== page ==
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I was reading this article by Forbes, and the structure of the first sentence confused me:

When Citigroup opened 2020, the most ambitious projects at the $2.2 trillion in assets lender involved major partnerships with technology companies best known for their internet, social media and ecommerce platforms.

I understand the meaning of the sentence as a whole, but not specifically the in assets lender part.

At first, I thought the most ambitious projects at the $2.2 trillions in assets is read as an explanatory phrase, and the subject of the next part would then be 'lender'. But, if it is the case, shouldn't there be a comma after the phrase and a 'the' before lender? Like this:

When Citigroup opened 2020, the most ambitious projects at the $2.2 trillion in assets, the lender involved major partnerships...

Another option would be to consider the most ambitious ... in assets lender combined as the subject. So, then the text should be read as

... [the most ambitious projects at the $2.2 trillion in assets lender] involved major partnerships with technology companies best known for their internet, social media and ecommerce platforms.

This case seems a bit strange to me and I don't get the meaning. Is "assets lender" a concept (in this context)? I searched but couldn't find any meaning for it.

So, what is the correct way of reading this text and its meaning?

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    That first sentence hasn't been properly proof-read, and it contains multiple errors. As a "minimal" change, a copy editor might suggest When Citigroup opened 2020, the most ambitious projects at the $2.2 trillion level in assets lending involved major partnerships with technology companies best known for their internet, social media and ecommerce platforms. But I'm not a copy editor - perhaps a real one would want to make further changes, since it doesn't look brilliant to me even after fixing the worst of the syntax errors. – FumbleFingers Jun 21 '20 at 16:44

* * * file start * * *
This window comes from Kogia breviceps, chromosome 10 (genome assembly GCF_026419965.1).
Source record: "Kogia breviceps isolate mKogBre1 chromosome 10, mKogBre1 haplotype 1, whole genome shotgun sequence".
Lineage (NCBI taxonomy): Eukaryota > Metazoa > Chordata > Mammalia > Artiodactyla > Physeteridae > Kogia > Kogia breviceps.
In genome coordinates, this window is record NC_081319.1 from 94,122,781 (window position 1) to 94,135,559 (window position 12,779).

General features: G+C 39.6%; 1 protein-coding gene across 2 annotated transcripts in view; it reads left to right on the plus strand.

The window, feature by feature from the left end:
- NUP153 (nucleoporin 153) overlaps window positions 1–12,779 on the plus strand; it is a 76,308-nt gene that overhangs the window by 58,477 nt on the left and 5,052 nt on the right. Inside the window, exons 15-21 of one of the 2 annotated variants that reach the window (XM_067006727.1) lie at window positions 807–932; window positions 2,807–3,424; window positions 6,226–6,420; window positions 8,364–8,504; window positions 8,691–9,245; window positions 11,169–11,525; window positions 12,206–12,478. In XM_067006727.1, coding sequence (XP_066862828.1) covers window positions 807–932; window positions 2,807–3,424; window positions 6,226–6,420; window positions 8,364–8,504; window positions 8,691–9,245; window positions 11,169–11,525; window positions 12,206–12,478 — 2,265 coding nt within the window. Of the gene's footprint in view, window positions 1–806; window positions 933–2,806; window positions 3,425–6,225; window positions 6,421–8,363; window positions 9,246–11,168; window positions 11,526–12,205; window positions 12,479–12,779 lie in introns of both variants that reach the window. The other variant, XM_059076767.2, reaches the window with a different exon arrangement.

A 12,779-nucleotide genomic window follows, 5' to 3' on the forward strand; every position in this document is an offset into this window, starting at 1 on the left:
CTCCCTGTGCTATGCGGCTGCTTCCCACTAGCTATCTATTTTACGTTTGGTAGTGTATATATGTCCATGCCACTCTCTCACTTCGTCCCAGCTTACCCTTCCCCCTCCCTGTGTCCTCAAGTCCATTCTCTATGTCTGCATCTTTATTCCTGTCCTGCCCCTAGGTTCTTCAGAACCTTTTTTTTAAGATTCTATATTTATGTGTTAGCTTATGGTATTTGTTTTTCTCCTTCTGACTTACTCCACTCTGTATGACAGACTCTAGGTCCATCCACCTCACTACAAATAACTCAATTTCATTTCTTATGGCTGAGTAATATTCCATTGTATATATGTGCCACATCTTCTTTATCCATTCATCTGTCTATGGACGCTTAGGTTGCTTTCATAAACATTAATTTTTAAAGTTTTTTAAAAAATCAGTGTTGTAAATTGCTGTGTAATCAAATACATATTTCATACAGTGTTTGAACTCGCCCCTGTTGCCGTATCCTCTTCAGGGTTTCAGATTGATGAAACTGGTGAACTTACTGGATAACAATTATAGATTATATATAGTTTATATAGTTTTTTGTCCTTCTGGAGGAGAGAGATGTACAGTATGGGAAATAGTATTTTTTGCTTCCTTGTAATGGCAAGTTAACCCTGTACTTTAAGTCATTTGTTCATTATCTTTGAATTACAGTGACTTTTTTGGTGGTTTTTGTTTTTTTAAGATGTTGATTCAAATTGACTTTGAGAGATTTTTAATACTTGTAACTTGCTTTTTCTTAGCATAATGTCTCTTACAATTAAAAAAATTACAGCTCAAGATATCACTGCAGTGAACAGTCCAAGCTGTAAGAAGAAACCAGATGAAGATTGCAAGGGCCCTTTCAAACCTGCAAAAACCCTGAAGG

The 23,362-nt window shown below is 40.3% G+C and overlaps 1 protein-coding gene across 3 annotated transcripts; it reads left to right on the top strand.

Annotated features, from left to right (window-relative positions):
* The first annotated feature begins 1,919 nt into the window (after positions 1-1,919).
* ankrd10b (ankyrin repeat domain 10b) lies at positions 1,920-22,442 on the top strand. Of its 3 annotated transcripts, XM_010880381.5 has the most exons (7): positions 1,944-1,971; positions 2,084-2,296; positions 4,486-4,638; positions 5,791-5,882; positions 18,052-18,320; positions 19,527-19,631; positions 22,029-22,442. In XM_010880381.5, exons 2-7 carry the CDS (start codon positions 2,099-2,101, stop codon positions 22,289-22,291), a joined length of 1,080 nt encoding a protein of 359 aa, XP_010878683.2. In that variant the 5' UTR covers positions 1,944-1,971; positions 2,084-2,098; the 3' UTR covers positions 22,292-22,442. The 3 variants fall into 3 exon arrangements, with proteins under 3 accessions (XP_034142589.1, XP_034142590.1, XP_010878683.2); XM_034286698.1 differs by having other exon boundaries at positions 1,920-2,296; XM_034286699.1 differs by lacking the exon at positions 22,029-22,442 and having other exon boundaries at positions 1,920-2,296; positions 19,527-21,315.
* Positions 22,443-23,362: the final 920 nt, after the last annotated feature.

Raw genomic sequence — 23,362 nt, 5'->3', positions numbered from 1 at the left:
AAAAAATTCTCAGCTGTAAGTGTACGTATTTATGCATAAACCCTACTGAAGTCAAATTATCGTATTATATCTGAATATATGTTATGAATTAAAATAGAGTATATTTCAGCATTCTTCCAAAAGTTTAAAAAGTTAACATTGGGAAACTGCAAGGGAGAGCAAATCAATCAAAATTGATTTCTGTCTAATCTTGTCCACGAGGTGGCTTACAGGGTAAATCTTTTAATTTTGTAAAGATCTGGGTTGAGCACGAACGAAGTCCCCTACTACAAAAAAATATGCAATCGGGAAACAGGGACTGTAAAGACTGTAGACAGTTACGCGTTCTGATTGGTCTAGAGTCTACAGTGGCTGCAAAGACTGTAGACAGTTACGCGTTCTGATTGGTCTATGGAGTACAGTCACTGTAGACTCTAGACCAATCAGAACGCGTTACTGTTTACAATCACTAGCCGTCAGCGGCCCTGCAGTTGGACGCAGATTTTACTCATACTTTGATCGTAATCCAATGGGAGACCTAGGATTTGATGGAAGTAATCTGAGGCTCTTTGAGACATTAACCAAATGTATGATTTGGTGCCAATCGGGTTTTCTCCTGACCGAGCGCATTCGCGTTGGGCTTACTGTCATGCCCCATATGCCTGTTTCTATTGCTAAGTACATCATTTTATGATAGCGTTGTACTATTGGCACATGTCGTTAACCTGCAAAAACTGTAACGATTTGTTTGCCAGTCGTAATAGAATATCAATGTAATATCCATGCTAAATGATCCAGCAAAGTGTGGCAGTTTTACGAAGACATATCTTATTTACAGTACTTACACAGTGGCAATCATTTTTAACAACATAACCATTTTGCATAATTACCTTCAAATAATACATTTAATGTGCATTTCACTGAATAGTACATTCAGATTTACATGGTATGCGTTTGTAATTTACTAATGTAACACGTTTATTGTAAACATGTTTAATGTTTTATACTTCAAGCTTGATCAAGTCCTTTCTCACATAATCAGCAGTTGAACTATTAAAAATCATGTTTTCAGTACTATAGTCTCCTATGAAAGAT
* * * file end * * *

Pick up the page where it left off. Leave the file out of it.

• I’m voting to close this question because it's asking us to explain the syntax / semantics of an invalid text. – FumbleFingers Jun 21 '20 at 16:46
  • @FumbleFingersReinstateMonica well, as it was from a reputable site, I assumed it was correct and there was something that I was missing. But, if you think it has errors in the first place, then I guess my question becomes pointless. – Mahm00d Jun 21 '20 at 16:52
  • Indeed. To be honest, looking at it again I must say I don't much like the way it starts with When Citigroup opened 2020, the most ambitious projects [blah blah]. I'm guessing what the writer is referring to is their (Citigroup's) most ambitious projects. But that's decidedly "weird" phrasing compared to At the start of 2020, Citigroup's most ambitious projects [were this, that, and the other]. – FumbleFingers Jun 21 '20 at 17:13
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I think it's a poorly written sentence; it's difficult for even a native speaker to understand. But I think I know what the writer is trying to say.

Let me simplify the sentence slightly. The writer is saying:

When Citigroup opened 2020, the most ambitious projects at the lender involved major partnerships with technology companies best known for their internet, social media and ecommerce platforms.

(I'm guessing that "the lender" means Citigroup.)

However, the writer also wanted to mention that Citigroup has $2.2 trillion in assets. So instead of referring to Citigroup as "the lender", the writer called it "the $2.2 trillion in assets lender".

I think the sentence would have been much better if it had been written something like this:

When Citigroup opened 2020 with $2.2 trillion in assets, the most ambitious projects at the lender involved major partnerships with technology companies best known for their internet, social media and ecommerce platforms.

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  • Now I see it. So, "the $2.2 trillion in assets" is a compound adjective for the "lender" (Citigroup), correct? I have mostly seen these kinds of long adjective with hyphens between words ("a trillions-in-assets company"), that's why the structure here wasn't clear to me. – Mahm00d Jun 21 '20 at 21:18
  • @Mahm00d Yup, exactly right. – Tanner Swett Jun 21 '20 at 22:51

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